2 months ago
Hui Soo, Gary and I recently got our paper, Social Media of African Immigrant Youth: Implications for Educators, accepted for publication in the Journal of Multicultural Education's special issue on Digital Lives and Multicultural Education. The paper will be published in their fall issues. Here is the abstract:Despite their growing numbers and influence, there is limited research on African immigrant youth in the U.S. The purpose of this exploratory study is to examine the multiple identities that first and 1.5 generation African immigrant college students en...
3 months ago
One of the potential research projects I want to tackle in the coming months is on immigrant students (and maybe refugee students) and how they direct their own learning. There is an often held belief that children of immigrants (especially first generation) often have high academic attainment. The phenomenon, dubbed the “immigrant paradox,” looks at some of its underlying reasons such as grit and motivation. However, Professor Cynthia Feliciano at UC Irvine argues that there is a more compelling reason for immigrant student success: that immigrants simply work their way into the social cla...
9 months ago
I am attending the 2016 Social Good Summit at the 92nd Street Y. The summit is a "two-day conference examining the impact of technology and new media on social good initiatives around the world." I was able to secure a Digital Media Pass (thanks to EdLab). The summit is the precursor to the UN General Assembly week.
10 months ago
This slideshow highlights some of the most "exquisite" libraries across the world. It seems there is still some magic around libraries that continues to capture the imagination.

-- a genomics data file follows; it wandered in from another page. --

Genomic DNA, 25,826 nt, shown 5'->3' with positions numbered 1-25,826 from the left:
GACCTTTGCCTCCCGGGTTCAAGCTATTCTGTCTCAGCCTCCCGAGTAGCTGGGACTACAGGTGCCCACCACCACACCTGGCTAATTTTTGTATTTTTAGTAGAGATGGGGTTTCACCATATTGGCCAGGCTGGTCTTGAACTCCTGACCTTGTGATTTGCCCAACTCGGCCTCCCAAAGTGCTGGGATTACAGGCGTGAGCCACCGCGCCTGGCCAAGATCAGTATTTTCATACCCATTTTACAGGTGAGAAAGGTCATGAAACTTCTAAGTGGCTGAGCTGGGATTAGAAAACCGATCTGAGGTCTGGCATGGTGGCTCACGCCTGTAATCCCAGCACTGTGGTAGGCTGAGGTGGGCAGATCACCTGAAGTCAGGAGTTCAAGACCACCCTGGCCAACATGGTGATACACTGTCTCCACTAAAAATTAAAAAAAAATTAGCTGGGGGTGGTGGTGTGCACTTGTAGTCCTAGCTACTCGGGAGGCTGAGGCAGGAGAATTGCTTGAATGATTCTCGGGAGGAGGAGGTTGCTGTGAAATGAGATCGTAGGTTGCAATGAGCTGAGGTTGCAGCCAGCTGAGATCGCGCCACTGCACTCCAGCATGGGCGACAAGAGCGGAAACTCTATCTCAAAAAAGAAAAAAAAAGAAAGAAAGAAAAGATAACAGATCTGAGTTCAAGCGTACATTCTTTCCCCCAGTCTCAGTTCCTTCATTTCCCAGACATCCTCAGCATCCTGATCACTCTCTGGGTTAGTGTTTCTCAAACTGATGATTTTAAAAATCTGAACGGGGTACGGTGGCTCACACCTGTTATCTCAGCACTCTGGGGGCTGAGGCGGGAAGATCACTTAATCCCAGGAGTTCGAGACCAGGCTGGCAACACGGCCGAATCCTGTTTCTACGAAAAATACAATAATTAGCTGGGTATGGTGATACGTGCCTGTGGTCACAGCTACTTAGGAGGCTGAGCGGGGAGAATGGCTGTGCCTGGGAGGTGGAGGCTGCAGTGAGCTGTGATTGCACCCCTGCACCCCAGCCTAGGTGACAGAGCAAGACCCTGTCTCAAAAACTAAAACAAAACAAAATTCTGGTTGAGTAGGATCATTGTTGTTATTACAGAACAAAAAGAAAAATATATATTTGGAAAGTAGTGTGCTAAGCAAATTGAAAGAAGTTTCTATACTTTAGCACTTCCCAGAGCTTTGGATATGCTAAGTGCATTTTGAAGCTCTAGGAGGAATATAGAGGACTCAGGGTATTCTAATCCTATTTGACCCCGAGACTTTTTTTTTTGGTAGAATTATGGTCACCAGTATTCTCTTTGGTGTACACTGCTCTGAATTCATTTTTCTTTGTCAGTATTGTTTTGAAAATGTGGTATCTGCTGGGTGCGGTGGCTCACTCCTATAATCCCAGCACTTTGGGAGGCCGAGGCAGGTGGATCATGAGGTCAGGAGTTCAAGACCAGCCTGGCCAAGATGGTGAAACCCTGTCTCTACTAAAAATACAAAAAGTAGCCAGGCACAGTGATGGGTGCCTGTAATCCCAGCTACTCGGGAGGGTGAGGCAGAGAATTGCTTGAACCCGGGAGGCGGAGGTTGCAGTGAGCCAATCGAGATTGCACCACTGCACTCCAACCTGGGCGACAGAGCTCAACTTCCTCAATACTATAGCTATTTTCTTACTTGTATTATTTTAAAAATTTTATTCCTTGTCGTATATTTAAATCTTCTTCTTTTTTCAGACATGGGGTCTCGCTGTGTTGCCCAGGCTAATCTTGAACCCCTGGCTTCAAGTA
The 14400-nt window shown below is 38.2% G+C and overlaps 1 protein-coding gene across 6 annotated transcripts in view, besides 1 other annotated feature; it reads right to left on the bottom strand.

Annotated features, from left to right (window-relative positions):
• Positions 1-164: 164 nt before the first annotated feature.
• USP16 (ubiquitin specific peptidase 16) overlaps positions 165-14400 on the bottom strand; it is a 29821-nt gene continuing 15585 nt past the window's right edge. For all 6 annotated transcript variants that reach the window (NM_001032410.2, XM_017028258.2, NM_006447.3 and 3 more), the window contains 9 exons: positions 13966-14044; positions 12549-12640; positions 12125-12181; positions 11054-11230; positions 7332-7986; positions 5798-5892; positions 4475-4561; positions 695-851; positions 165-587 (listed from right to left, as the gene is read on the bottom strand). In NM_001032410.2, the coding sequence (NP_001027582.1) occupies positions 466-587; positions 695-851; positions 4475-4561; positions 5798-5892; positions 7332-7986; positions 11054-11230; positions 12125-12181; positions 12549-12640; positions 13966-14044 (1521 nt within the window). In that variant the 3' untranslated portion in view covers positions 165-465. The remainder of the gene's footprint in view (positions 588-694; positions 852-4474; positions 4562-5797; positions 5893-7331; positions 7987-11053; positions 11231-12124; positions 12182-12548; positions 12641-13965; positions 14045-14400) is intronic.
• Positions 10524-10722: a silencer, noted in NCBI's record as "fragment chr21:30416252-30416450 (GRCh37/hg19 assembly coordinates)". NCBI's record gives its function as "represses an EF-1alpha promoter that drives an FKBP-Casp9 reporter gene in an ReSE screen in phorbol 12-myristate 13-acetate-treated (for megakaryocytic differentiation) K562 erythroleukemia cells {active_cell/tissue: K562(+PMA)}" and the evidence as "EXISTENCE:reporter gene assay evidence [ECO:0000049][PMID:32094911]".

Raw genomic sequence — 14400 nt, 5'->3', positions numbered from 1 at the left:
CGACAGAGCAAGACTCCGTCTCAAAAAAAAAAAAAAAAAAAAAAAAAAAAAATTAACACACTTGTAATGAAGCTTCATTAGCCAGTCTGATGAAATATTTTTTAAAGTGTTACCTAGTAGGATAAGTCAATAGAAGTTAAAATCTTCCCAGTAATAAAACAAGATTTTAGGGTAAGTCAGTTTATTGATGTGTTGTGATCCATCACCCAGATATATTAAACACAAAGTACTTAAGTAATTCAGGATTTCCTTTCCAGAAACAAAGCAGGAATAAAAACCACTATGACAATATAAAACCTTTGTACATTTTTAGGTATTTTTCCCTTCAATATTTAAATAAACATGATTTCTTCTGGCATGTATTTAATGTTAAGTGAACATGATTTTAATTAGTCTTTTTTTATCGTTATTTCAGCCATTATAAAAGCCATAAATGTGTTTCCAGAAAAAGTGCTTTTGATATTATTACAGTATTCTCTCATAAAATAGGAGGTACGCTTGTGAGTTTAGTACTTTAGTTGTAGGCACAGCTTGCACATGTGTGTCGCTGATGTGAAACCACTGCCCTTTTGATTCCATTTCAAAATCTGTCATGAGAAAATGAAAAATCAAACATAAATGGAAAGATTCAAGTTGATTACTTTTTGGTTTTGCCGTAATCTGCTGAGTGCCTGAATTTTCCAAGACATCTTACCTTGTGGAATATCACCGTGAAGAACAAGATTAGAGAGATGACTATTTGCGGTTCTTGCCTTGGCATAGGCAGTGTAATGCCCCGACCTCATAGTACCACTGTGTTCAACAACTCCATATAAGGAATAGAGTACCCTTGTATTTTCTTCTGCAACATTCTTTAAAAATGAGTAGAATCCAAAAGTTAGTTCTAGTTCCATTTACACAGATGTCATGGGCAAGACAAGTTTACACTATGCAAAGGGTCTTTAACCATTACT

a year ago
Several years ago, I blogged about the how Internet Explorer (IE) was still surprisingly the most actively used browser in the world. At that time, it seemed IE, Firefox, Chrome and Safari had a monopoly on all browsers. However, in an age where users demand more of and from technology, they are growing increasingly tired of browser limitations. This
a year ago
It seems the demise of the public library has been greatly exaggerated. According to this piece in the NY Times, public libraries have reemerged to serve a host of needs and activities that range from coding, sewing and how to effectively use social media for business. As we also continue to think about the future of libraries, especially with the opening of the Learning Theater on the horizon, I wonder what lessons and ideas we might draw from what ...
a year ago
High school students all across the country are currently preparing to take the SATs later this Spring. The College Board, overseers of the SATs, recently made changes to the exam. Curious about how well you will do on the new SATs? Try it out here.
a year ago
I’ve been contemplating about ditching my high rise chair to strictly standing in order to remain somewhat physically “active” at work. According to Forbes, recent studies have found that using a standing desk provides the brain with boost by increasing focus and memory. ...
a year ago
In the spirit of the holidays, folks might enjoy this inspiring piece on New Orleans. It highlights the city's resilience following the aftermath of Hurricane Katrina and how that resilience (among other things) have led to a booming and thriving startup culture. The saints are indeed marching on.
2 years ago
In several of my policy courses, few topics have generated passions on both sides as much as discussions on race based consideration in college admissions and the labor market. The US Supreme Court just started hearing arguments in yet another case involving race based consideration, this time at the University of Texas-Austin. The issue at hand is whether Texas’ use of race in their admissions process violates the 14th amendment’s equal protection c...